CAF2016: Herb Gets It On

Think hip, young, handsome, and smart—with (maybe) some grease under his fingernails. Besides being one of my favorite loudspeaker manufacturers, Zu Audio's Sean Casey and his daughters restore vintage motorcycles. Sean is also a dancing party guy with a pile of records that follows him around like dust follows Pig Pen. And . . . he's a Left Coast guy that gets to hang with mellow smart dudes like Nelson Pass (Pass Labs).

At CAF Sean was knee deep in vinyl demonstrating his Definition Mk.IV loudspeakers ($12,500/pair in Hickory wood), He was using a beyond-super-cool vintage Luxman PD444 direct -drive turntable with a Rega arm and a Zu Denon DL-103 cartridge ($439). The definition of the Definition Mk.IVs was controlled by a Pass Labs XA-30.8 ($6800) and a Pass Labs XP-25 phono stage ($10,600) and a wondrous, bespoke passive transformer-based preamplifier ($12,700)—made in Hastings, UK, the US sales are handled by Koby Koranteng of HiFi Logic, NJ.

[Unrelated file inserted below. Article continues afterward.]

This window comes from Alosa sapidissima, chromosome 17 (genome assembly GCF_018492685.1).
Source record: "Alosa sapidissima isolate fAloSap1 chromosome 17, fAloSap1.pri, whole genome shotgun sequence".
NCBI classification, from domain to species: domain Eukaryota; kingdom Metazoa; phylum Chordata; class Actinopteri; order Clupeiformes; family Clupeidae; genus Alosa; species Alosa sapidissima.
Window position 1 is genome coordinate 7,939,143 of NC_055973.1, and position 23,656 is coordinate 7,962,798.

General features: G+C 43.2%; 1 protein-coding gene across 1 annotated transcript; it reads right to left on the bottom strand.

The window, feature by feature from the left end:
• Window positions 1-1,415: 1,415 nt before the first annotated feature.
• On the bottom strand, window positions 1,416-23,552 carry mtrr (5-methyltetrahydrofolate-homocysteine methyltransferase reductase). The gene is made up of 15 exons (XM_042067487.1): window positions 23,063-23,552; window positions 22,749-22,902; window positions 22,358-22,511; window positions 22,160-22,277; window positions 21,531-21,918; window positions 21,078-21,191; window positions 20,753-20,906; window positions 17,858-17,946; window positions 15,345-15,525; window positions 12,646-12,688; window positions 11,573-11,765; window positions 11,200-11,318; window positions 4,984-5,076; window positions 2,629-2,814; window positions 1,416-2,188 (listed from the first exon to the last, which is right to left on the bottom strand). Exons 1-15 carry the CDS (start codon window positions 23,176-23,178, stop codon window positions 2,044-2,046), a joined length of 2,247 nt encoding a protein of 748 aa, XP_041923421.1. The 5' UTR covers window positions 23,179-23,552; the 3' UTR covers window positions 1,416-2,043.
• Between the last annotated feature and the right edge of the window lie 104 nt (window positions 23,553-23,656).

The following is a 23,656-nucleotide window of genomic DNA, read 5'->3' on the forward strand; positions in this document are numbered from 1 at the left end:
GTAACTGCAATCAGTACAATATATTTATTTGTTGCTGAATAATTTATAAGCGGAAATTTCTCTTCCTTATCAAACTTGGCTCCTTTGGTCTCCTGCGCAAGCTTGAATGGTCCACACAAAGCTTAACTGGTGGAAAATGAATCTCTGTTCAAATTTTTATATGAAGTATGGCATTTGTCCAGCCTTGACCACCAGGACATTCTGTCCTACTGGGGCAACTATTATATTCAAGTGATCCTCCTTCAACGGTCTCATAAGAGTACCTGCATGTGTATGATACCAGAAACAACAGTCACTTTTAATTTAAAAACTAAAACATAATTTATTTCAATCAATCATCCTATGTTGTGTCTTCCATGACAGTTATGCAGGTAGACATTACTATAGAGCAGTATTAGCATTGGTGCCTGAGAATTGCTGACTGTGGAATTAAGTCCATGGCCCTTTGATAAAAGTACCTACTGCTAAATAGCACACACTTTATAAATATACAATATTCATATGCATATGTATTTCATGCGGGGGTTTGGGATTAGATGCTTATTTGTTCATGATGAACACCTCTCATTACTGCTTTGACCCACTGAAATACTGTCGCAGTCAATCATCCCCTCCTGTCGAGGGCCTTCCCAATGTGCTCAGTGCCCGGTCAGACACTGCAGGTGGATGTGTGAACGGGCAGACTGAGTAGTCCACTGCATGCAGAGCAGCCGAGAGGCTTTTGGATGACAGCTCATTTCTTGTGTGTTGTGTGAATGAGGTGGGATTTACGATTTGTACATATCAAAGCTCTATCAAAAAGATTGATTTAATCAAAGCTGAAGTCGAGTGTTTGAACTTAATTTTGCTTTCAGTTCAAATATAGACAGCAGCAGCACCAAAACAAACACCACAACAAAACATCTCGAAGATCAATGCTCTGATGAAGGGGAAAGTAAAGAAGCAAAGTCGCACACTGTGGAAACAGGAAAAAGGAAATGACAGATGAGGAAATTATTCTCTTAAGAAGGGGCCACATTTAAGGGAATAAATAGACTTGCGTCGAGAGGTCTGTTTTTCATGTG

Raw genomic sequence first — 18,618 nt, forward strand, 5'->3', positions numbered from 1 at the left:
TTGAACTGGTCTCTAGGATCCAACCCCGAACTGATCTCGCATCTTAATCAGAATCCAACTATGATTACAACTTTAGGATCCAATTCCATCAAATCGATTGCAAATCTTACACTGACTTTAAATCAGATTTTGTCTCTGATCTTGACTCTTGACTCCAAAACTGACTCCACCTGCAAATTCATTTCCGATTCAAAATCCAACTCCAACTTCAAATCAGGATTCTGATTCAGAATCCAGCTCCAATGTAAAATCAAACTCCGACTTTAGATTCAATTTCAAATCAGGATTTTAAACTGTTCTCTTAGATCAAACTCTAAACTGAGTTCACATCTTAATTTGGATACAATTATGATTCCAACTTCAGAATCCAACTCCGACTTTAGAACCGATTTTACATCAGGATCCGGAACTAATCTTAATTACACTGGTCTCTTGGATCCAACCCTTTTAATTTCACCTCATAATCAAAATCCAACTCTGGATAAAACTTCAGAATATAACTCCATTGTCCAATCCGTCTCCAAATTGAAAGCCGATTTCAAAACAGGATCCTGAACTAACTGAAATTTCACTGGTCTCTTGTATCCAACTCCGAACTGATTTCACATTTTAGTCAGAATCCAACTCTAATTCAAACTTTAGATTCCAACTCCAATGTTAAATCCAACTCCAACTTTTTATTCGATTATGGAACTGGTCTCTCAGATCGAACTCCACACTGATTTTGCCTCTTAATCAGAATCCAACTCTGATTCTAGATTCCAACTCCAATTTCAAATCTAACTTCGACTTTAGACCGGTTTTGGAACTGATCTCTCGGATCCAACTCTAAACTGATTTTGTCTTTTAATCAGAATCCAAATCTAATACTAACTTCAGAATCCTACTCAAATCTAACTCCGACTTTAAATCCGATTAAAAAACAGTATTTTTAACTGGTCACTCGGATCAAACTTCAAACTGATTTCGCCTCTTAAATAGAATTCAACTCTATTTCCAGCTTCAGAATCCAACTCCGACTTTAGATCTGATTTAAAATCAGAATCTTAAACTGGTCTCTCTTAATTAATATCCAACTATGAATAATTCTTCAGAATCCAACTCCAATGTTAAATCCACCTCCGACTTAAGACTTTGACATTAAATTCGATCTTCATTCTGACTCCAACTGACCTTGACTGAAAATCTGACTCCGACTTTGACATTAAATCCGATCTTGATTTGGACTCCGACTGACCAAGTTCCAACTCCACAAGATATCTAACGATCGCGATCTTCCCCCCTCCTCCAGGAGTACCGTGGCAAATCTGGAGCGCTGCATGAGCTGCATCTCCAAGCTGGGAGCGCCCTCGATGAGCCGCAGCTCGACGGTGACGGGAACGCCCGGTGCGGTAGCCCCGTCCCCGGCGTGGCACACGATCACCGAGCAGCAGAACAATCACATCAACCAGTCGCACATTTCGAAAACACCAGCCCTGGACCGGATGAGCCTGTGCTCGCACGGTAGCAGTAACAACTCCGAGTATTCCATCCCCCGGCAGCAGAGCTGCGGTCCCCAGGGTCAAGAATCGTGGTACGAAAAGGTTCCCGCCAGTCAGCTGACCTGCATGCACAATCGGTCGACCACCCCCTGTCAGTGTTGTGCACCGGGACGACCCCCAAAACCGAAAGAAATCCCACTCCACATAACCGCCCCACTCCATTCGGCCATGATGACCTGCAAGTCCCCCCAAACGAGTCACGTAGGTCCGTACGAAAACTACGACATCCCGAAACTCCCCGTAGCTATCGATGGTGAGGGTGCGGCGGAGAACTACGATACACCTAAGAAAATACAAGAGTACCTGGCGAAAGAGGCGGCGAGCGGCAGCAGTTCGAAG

As I type this Jason Victor Serinus is whispering in my ear, "Herb! Tell them about the sound —it's your job! Herb . . . " Standing up and speaking loudly I retort, "Jason! The Zu room is where I come to forget about 'sound' and wash some of that audiophile dust off my clothes and out of my soul." Music was good in the Zu Room.